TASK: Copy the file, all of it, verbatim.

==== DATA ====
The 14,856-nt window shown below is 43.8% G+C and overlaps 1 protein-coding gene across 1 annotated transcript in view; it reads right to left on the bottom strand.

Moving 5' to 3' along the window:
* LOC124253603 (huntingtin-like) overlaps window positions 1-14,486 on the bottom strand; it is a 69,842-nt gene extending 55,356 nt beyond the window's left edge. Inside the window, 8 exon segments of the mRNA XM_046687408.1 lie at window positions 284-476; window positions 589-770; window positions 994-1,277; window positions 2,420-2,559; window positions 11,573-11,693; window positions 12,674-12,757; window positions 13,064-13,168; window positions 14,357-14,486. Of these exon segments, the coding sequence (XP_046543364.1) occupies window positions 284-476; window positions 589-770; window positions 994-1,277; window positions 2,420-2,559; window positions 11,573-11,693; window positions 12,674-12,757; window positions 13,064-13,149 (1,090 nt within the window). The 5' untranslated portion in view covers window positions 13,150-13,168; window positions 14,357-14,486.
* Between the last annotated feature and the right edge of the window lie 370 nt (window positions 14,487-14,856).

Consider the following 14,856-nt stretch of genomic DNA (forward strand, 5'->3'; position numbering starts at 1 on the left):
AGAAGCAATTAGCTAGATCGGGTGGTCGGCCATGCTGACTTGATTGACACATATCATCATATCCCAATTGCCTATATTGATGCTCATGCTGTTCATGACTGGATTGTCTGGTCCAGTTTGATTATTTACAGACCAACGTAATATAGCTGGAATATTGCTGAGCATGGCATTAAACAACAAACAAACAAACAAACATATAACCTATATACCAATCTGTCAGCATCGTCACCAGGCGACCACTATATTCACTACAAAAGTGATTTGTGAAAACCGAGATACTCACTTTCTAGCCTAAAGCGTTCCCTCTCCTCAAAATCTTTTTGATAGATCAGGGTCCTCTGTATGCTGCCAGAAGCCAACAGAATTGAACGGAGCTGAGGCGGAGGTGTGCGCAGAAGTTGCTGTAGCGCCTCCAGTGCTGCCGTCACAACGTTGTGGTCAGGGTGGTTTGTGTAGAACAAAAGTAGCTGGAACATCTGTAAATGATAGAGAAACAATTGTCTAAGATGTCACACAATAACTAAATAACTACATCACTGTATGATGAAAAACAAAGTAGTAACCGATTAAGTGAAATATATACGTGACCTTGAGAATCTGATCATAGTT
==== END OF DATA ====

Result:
The 14,856-nt window shown below is 43.8% G+C and overlaps 1 protein-coding gene across 1 annotated transcript in view; it reads right to left on the bottom strand.

Moving 5' to 3' along the window:
* LOC124253603 (huntingtin-like) overlaps window positions 1-14,486 on the bottom strand; it is a 69,842-nt gene extending 55,356 nt beyond the window's left edge. Inside the window, 8 exon segments of the mRNA XM_046687408.1 lie at window positions 284-476; window positions 589-770; window positions 994-1,277; window positions 2,420-2,559; window positions 11,573-11,693; window positions 12,674-12,757; window positions 13,064-13,168; window positions 14,357-14,486. Of these exon segments, the coding sequence (XP_046543364.1) occupies window positions 284-476; window positions 589-770; window positions 994-1,277; window positions 2,420-2,559; window positions 11,573-11,693; window positions 12,674-12,757; window positions 13,064-13,149 (1,090 nt within the window). The 5' untranslated portion in view covers window positions 13,150-13,168; window positions 14,357-14,486.
* Between the last annotated feature and the right edge of the window lie 370 nt (window positions 14,487-14,856).

Consider the following 14,856-nt stretch of genomic DNA (forward strand, 5'->3'; position numbering starts at 1 on the left):
AGAAGCAATTAGCTAGATCGGGTGGTCGGCCATGCTGACTTGATTGACACATATCATCATATCCCAATTGCCTATATTGATGCTCATGCTGTTCATGACTGGATTGTCTGGTCCAGTTTGATTATTTACAGACCAACGTAATATAGCTGGAATATTGCTGAGCATGGCATTAAACAACAAACAAACAAACAAACATATAACCTATATACCAATCTGTCAGCATCGTCACCAGGCGACCACTATATTCACTACAAAAGTGATTTGTGAAAACCGAGATACTCACTTTCTAGCCTAAAGCGTTCCCTCTCCTCAAAATCTTTTTGATAGATCAGGGTCCTCTGTATGCTGCCAGAAGCCAACAGAATTGAACGGAGCTGAGGCGGAGGTGTGCGCAGAAGTTGCTGTAGCGCCTCCAGTGCTGCCGTCACAACGTTGTGGTCAGGGTGGTTTGTGTAGAACAAAAGTAGCTGGAACATCTGTAAATGATAGAGAAACAATTGTCTAAGATGTCACACAATAACTAAATAACTACATCACTGTATGATGAAAAACAAAGTAGTAACCGATTAAGTGAAATATATACGTGACCTTGAGAATCTGATCATAGTT